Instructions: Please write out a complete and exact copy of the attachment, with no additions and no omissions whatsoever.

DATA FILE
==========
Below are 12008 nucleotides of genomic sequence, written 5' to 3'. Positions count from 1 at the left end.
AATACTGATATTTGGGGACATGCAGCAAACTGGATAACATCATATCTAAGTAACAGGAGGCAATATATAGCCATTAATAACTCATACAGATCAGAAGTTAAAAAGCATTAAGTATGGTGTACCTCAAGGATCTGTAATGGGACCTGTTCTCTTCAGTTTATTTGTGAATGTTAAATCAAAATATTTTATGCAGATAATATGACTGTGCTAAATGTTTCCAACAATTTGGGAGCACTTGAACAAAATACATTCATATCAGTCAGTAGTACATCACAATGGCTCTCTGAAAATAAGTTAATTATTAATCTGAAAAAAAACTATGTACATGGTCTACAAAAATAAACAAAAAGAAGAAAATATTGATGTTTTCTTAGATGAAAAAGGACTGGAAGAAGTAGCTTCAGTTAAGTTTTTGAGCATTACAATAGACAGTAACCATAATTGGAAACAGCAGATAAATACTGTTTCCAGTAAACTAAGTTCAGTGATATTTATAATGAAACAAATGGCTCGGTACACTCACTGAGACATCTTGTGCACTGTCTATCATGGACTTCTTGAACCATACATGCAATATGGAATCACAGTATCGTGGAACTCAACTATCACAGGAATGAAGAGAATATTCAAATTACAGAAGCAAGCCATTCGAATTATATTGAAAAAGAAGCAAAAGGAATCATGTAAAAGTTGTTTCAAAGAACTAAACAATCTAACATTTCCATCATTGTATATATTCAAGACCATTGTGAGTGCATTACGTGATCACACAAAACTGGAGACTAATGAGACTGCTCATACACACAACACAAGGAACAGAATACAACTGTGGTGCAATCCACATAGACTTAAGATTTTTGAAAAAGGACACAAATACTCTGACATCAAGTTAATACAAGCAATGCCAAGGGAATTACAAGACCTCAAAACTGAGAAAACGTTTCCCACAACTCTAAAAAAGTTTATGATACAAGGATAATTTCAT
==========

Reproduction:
Below are 12008 nucleotides of genomic sequence, written 5' to 3'. Positions count from 1 at the left end.
AATACTGATATTTGGGGACATGCAGCAAACTGGATAACATCATATCTAAGTAACAGGAGGCAATATATAGCCATTAATAACTCATACAGATCAGAAGTTAAAAAGCATTAAGTATGGTGTACCTCAAGGATCTGTAATGGGACCTGTTCTCTTCAGTTTATTTGTGAATGTTAAATCAAAATATTTTATGCAGATAATATGACTGTGCTAAATGTTTCCAACAATTTGGGAGCACTTGAACAAAATACATTCATATCAGTCAGTAGTACATCACAATGGCTCTCTGAAAATAAGTTAATTATTAATCTGAAAAAAAACTATGTACATGGTCTACAAAAATAAACAAAAAGAAGAAAATATTGATGTTTTCTTAGATGAAAAAGGACTGGAAGAAGTAGCTTCAGTTAAGTTTTTGAGCATTACAATAGACAGTAACCATAATTGGAAACAGCAGATAAATACTGTTTCCAGTAAACTAAGTTCAGTGATATTTATAATGAAACAAATGGCTCGGTACACTCACTGAGACATCTTGTGCACTGTCTATCATGGACTTCTTGAACCATACATGCAATATGGAATCACAGTATCGTGGAACTCAACTATCACAGGAATGAAGAGAATATTCAAATTACAGAAGCAAGCCATTCGAATTATATTGAAAAAGAAGCAAAAGGAATCATGTAAAAGTTGTTTCAAAGAACTAAACAATCTAACATTTCCATCATTGTATATATTCAAGACCATTGTGAGTGCATTACGTGATCACACAAAACTGGAGACTAATGAGACTGCTCATACACACAACACAAGGAACAGAATACAACTGTGGTGCAATCCACATAGACTTAAGATTTTTGAAAAAGGACACAAATACTCTGACATCAAGTTAATACAAGCAATGCCAAGGGAATTACAAGACCTCAAAACTGAGAAAACGTTTCCCACAACTCTAAAAAAGTTTATGATACAAGGATAATTTCAT